What have you given up on? Or plan to give up on in 2019


#21

I’m giving up on some variety of summer raspberry I have (I transplanted them from my grandma and don’t know what they are). They only produce enough fruit if I water them. When I get the time and weather, I’m going to mow them, and keep them mowed.

I have some fall raspberries that are growing under/around an oak tree that produce a lot of fruit and don’t seem to be bothered by birds or much of anything. I like being able to mow them off each winter and start with new canes and more berries late summer/early fall each year.


#22

Variegated Eureka Lemon.

It’s just too sensitive to the cold. Miewa Kumquat has been a champ and ripened fruit no problem. I haven’t had to move it in to the garage once this year(mild winter here in NE Texas). The variegated lemon on the other hand can’t handle much below 30 even next to my house. It gets zapped, leaves damaged, will eventually defoliate, and spend all its energy putting leaves and new growth with little left to make fruit. Rinse and repeat. Looks great though…

Not giving up, but placing into a pot.

My White Pakistan mulberry will be forever potted due to early bud breaks and lack of hardiness once those buds appear green. I just dug it up the other day. It’s easy enough to toss in the garage and forget about it over winter due to being deciduous.


#23

Think I used to use Stinger on Johnsongrass


#24

have you tried s, cali native gooseberries? google it. there are native ones that do well in your climate. there are some CA nurseries that specialize in native fruit.


#25

I already took out the nectarine I was planning on removing (I never got fruit from it due to squirrels) and it was a hideous thing (it was hit by a falling tree and never aesthetically recovered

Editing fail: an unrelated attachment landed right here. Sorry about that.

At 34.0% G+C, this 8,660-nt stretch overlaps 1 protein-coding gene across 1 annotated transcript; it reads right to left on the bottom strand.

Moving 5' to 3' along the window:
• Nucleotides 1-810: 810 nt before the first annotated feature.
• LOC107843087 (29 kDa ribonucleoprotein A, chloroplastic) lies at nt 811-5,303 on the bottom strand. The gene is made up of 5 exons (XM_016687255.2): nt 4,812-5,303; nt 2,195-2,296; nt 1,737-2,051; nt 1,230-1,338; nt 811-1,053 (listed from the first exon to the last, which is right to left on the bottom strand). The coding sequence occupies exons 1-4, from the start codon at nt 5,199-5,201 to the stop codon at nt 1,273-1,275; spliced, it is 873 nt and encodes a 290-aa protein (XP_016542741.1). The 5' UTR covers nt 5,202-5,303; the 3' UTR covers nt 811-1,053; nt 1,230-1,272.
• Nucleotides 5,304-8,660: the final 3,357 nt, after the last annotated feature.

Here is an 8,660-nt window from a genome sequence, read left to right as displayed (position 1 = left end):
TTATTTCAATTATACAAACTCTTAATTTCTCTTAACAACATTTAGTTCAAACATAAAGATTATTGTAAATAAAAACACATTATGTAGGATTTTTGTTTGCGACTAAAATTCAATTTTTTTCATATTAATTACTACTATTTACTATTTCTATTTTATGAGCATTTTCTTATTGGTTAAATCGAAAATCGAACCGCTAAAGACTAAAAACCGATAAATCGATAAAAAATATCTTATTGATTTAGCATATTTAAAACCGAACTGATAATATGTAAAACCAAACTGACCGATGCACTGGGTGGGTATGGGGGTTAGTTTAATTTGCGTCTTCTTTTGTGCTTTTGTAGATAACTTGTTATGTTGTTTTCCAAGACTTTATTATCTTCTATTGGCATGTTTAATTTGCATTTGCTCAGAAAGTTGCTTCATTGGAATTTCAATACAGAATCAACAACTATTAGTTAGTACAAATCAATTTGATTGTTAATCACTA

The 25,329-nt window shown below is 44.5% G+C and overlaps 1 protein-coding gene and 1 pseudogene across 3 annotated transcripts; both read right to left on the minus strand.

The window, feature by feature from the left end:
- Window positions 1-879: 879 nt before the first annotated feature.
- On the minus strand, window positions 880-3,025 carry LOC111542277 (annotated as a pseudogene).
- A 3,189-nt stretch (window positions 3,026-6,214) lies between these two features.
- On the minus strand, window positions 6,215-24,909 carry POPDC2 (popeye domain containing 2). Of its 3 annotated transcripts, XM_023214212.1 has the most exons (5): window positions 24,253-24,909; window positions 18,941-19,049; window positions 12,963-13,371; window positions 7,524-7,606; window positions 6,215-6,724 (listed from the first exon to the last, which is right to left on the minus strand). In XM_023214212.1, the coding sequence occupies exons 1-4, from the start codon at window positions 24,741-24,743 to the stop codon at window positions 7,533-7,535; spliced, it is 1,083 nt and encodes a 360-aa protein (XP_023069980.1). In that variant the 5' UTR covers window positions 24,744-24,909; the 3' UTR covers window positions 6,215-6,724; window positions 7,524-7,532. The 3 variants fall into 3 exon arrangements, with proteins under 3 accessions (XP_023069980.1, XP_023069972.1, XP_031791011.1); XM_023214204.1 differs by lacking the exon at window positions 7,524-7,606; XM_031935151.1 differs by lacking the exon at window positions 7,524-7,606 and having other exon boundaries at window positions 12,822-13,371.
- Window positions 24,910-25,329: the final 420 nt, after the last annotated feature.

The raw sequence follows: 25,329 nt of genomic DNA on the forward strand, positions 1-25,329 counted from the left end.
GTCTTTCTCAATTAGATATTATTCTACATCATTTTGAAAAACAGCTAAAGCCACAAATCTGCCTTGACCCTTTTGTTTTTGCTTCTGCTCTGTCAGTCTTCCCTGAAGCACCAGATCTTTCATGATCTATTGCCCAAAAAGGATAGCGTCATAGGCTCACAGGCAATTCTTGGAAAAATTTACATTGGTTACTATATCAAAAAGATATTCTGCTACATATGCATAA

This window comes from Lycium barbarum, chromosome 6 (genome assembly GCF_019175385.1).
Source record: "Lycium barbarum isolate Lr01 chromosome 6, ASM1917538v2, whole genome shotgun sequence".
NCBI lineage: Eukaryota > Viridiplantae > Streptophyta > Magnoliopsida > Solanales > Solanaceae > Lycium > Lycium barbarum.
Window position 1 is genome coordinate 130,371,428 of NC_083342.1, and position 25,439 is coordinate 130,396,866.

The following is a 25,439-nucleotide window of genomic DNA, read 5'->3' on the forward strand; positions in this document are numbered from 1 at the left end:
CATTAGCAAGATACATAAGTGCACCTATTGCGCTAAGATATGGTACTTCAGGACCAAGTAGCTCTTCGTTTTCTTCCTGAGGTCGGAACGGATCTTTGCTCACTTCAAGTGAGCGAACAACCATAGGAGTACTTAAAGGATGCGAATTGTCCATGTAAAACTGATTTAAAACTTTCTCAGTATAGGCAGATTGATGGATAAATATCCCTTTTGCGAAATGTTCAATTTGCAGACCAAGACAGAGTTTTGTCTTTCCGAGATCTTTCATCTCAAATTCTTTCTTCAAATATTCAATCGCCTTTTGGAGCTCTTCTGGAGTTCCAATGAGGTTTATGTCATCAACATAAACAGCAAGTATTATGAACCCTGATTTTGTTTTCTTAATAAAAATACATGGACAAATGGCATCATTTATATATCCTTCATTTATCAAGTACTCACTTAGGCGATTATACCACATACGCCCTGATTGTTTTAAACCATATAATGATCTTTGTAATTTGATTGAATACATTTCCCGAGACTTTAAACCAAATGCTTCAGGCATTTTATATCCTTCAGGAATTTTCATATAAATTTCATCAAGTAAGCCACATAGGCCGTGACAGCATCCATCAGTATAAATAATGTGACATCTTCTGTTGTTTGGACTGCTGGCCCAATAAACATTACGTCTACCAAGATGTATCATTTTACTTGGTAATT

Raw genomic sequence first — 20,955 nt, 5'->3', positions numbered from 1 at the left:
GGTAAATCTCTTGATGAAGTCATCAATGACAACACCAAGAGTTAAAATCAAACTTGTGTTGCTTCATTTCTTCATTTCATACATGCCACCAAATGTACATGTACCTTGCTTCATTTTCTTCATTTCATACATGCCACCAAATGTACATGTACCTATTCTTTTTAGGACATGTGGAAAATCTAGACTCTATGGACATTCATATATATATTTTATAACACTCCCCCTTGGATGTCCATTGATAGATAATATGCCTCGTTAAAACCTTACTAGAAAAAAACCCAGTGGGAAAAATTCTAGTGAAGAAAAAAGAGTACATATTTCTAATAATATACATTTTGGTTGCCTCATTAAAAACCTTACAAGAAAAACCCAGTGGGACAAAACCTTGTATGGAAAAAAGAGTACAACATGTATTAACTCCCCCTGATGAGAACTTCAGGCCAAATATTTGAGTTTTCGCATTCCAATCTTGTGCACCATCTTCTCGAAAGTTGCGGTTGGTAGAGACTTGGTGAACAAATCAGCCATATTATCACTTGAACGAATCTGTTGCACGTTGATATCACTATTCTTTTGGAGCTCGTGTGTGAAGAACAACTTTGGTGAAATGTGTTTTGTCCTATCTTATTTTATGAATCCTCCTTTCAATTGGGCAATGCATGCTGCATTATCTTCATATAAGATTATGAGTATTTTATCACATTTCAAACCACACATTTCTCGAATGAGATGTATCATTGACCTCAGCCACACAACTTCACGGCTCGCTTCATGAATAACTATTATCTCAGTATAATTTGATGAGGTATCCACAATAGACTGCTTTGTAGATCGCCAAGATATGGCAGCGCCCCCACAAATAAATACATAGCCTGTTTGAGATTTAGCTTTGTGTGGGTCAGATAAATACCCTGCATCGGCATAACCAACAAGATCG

I am nearly done trying to overwinter lemongrass. I just barely get it back to where it was the previous year before it is time to bring it inside for the winter and watch it slowly almost die. I already gave up on dragonfruit, between the potting up and moving in and out it was just too vicious a plant for me.

I’d rip out my blueberries, but my dog is quite fond of them. So much so that she watches the bush like a hawk and doesn’t even wait until they are ripe to strip them off and eat them.

Scott


#26

I gave up on jewel black raspberries. I loved the way they tasted and apparently they are easy to grow but mine where almost instantly wiped out by crown borer, not to mention the berries were tiny.
I gave up on ground cherries because I didn’t like the taste.
Melons are a no go due to clay soil.
I almost yanked out a 6 year rosseyanka persimmon but it has put on good growth the past few years, still no fruit so it is being watched.
Last I tried growing a salavatski pom and it died roots and all in spite of being winter protected like my figs that made it in zone 6b. I wonder if it actually was the right pom or mislabeled, it seemed to be healthy up until the point it lost its leaves?
I have to say if I lived in a zone marginally too cold for peaches or nectarines I would find a way, summer wouldn’t be complete without a warm peach right off of the tree.

Amy; my honey berries grow great in shade under my apple trees zone 6b


#27